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HELP Timing Belt Forester

Timing belt photos

Hi All! So I’m a new member but long time advice seeker of the community. I have two 2003 Subaru foresters that Ive been breathing life into for many years. My wifes car is the base model and has 160k miles. Mine is the xs model and has 190k. Long story but mine had the infamous head gasket issue at 85k miles which resulted in a new engine block. At that time my timing belt was changed. Doing the math I’m seeming to be right about the point of changing in order to breath more life into breaking 200k! Problem is my wifes car has no found record of ever having timing belt changed. But how could that be at 160k? Anyway I took it to a local (not sure of trust) shop and asked them to check the belt. Came back a while later and he said yes they need to be changed. Then I went home and thought I would give a look myself.

My hope is if any of you skilled mechanics out there are able to tell from looking at the belt if they both infect need changing?

Fact is we’re some what (reluctantly) prepared for these to be beyond repair, and cut our loses. But if a $400ish timing belt repair will keep them going a little longer then we think it’s worth it.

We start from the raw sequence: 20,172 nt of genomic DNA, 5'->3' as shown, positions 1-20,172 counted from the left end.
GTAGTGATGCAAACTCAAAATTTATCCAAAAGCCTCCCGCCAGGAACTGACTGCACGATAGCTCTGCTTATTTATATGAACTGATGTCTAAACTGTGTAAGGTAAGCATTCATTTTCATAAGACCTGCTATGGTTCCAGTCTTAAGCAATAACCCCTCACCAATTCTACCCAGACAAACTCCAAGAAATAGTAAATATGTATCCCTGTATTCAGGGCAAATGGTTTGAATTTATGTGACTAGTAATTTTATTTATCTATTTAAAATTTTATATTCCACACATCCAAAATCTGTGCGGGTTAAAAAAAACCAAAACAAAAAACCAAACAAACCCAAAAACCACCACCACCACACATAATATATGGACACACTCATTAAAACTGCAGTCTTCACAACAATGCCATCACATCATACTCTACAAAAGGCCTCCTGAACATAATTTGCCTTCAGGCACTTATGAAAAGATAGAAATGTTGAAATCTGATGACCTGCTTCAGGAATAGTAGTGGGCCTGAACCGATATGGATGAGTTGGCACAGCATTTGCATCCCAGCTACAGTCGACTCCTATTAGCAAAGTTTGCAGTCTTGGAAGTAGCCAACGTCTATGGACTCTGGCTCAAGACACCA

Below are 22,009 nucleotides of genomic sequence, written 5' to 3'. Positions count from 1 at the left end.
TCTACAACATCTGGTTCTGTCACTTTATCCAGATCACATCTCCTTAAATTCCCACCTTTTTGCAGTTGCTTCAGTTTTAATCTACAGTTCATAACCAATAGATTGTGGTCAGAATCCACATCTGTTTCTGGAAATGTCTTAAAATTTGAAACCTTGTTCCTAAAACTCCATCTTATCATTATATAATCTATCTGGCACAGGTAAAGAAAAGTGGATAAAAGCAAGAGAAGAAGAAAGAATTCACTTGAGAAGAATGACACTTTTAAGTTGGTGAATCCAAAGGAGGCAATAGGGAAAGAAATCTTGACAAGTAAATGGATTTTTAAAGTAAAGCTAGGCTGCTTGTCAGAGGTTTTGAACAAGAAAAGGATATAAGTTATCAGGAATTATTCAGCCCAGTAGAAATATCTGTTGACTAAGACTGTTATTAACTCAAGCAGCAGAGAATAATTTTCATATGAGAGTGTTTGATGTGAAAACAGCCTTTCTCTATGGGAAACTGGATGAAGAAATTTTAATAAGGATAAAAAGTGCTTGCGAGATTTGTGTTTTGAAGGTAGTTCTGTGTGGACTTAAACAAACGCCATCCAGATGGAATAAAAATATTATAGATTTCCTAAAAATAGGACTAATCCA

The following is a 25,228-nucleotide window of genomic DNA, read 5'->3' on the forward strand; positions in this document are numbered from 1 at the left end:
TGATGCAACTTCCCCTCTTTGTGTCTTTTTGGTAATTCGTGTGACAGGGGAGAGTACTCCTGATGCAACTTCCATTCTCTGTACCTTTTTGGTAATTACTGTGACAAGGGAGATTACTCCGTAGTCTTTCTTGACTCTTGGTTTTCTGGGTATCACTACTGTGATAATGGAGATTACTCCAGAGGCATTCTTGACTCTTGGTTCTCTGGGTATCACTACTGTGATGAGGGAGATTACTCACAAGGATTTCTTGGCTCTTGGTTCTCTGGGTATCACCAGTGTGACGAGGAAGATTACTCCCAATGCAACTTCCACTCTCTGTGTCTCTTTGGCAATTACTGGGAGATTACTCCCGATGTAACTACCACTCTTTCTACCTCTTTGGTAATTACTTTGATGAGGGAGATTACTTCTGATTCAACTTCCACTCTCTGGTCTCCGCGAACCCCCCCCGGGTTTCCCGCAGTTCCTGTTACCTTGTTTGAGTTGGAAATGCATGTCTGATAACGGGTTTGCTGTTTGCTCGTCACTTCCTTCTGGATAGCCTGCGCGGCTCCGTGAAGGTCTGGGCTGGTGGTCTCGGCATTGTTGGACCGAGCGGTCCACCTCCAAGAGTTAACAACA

Thank you so much for your advice!

You can’t tell when a belt will break just by looking at it . Any reasonable mechanic will not say the belt will last for 1 day or 10 years. If a 400.00 repair lets you drive for even 6 months it is not money wasted.

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You can’t tell by looking at a timing belt if it needs to be replaced. OK, you can tell a timing belt that’s on the verge of catastrophic failure, but normal wear and tear happens at a level not visible to the naked eye. I believe the scheduled maintenance for that belt is 105K. It’s not unheard of to get 150K out of original timing belts. I would replace the timing belts/water pump kits on both your cars and drive them for several more years. You’re not going to get a quality job for $400, but that’s a different question.

There’s a train of thought out there among several shops I’m familiar with that they no longer recommend timing belt service on Subarus. They wait until the head gaskets fail and then replace them while the engine is out.

Sounds pretty reasonable

Exactly what does that include, besides the timing belt itself and the labor

At the very least, you should ALSO get the timing belt tensioner and idler replaced, as well as cam- and crank seals if they appear to need it. I’m no Subaru expert, but if the water pump is driven by the timing belt, it would be prudent to do it. Bottom line . . . you want everything under the timing belt cover to be good until the next time

Thank you guys!
So I haven’t actually gotten a quote from any shops yet I just read many people saying it shouldn’t be more then $500 for belt, water pump etc. My HOPE is putting the money into the repair keeps them going longer but in the case of my car being so close to 200k and the fact that my commute is 3+ hours (roundtrip) each weekday. I worry about putting money into something that almost dead. But who knows with these Subarus!

Fix one and replace the other . I would place more importance getting to work then trying to reach a mileage goal.